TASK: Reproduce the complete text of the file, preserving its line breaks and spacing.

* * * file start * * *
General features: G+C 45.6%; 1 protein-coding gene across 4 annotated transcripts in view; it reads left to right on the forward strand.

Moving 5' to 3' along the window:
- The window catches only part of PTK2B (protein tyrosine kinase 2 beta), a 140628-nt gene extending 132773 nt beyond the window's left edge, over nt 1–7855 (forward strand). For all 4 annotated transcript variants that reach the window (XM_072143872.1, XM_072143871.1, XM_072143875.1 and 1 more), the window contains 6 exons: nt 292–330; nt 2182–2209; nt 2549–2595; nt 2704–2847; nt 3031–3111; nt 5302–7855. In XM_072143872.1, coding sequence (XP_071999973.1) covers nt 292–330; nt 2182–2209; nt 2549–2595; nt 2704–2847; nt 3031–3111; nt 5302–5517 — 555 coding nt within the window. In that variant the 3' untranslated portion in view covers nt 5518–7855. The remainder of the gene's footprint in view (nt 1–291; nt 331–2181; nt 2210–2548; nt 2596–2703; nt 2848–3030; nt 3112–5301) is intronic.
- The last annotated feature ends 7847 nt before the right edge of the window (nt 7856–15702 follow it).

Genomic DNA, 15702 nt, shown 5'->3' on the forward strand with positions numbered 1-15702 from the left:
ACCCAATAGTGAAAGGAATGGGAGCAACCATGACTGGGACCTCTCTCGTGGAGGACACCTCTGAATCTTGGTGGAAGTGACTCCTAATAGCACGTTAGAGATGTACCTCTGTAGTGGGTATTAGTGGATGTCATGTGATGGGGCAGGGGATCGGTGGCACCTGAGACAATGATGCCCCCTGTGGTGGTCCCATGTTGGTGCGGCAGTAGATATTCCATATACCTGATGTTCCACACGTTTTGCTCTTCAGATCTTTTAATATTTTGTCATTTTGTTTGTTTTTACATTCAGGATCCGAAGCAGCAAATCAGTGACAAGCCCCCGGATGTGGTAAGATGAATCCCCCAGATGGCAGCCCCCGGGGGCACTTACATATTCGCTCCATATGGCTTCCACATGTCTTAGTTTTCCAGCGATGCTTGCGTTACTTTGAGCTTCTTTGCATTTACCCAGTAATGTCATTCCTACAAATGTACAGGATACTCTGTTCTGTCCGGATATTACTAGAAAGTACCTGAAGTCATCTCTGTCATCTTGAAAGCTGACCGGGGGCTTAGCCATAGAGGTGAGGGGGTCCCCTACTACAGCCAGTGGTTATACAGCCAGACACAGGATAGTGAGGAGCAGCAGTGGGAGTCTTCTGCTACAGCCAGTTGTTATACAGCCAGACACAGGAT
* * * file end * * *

General features: G+C 45.6%; 1 protein-coding gene across 4 annotated transcripts in view; it reads left to right on the forward strand.

Moving 5' to 3' along the window:
- The window catches only part of PTK2B (protein tyrosine kinase 2 beta), a 140628-nt gene extending 132773 nt beyond the window's left edge, over nt 1–7855 (forward strand). For all 4 annotated transcript variants that reach the window (XM_072143872.1, XM_072143871.1, XM_072143875.1 and 1 more), the window contains 6 exons: nt 292–330; nt 2182–2209; nt 2549–2595; nt 2704–2847; nt 3031–3111; nt 5302–7855. In XM_072143872.1, coding sequence (XP_071999973.1) covers nt 292–330; nt 2182–2209; nt 2549–2595; nt 2704–2847; nt 3031–3111; nt 5302–5517 — 555 coding nt within the window. In that variant the 3' untranslated portion in view covers nt 5518–7855. The remainder of the gene's footprint in view (nt 1–291; nt 331–2181; nt 2210–2548; nt 2596–2703; nt 2848–3030; nt 3112–5301) is intronic.
- The last annotated feature ends 7847 nt before the right edge of the window (nt 7856–15702 follow it).

Genomic DNA, 15702 nt, shown 5'->3' on the forward strand with positions numbered 1-15702 from the left:
ACCCAATAGTGAAAGGAATGGGAGCAACCATGACTGGGACCTCTCTCGTGGAGGACACCTCTGAATCTTGGTGGAAGTGACTCCTAATAGCACGTTAGAGATGTACCTCTGTAGTGGGTATTAGTGGATGTCATGTGATGGGGCAGGGGATCGGTGGCACCTGAGACAATGATGCCCCCTGTGGTGGTCCCATGTTGGTGCGGCAGTAGATATTCCATATACCTGATGTTCCACACGTTTTGCTCTTCAGATCTTTTAATATTTTGTCATTTTGTTTGTTTTTACATTCAGGATCCGAAGCAGCAAATCAGTGACAAGCCCCCGGATGTGGTAAGATGAATCCCCCAGATGGCAGCCCCCGGGGGCACTTACATATTCGCTCCATATGGCTTCCACATGTCTTAGTTTTCCAGCGATGCTTGCGTTACTTTGAGCTTCTTTGCATTTACCCAGTAATGTCATTCCTACAAATGTACAGGATACTCTGTTCTGTCCGGATATTACTAGAAAGTACCTGAAGTCATCTCTGTCATCTTGAAAGCTGACCGGGGGCTTAGCCATAGAGGTGAGGGGGTCCCCTACTACAGCCAGTGGTTATACAGCCAGACACAGGATAGTGAGGAGCAGCAGTGGGAGTCTTCTGCTACAGCCAGTTGTTATACAGCCAGACACAGGAT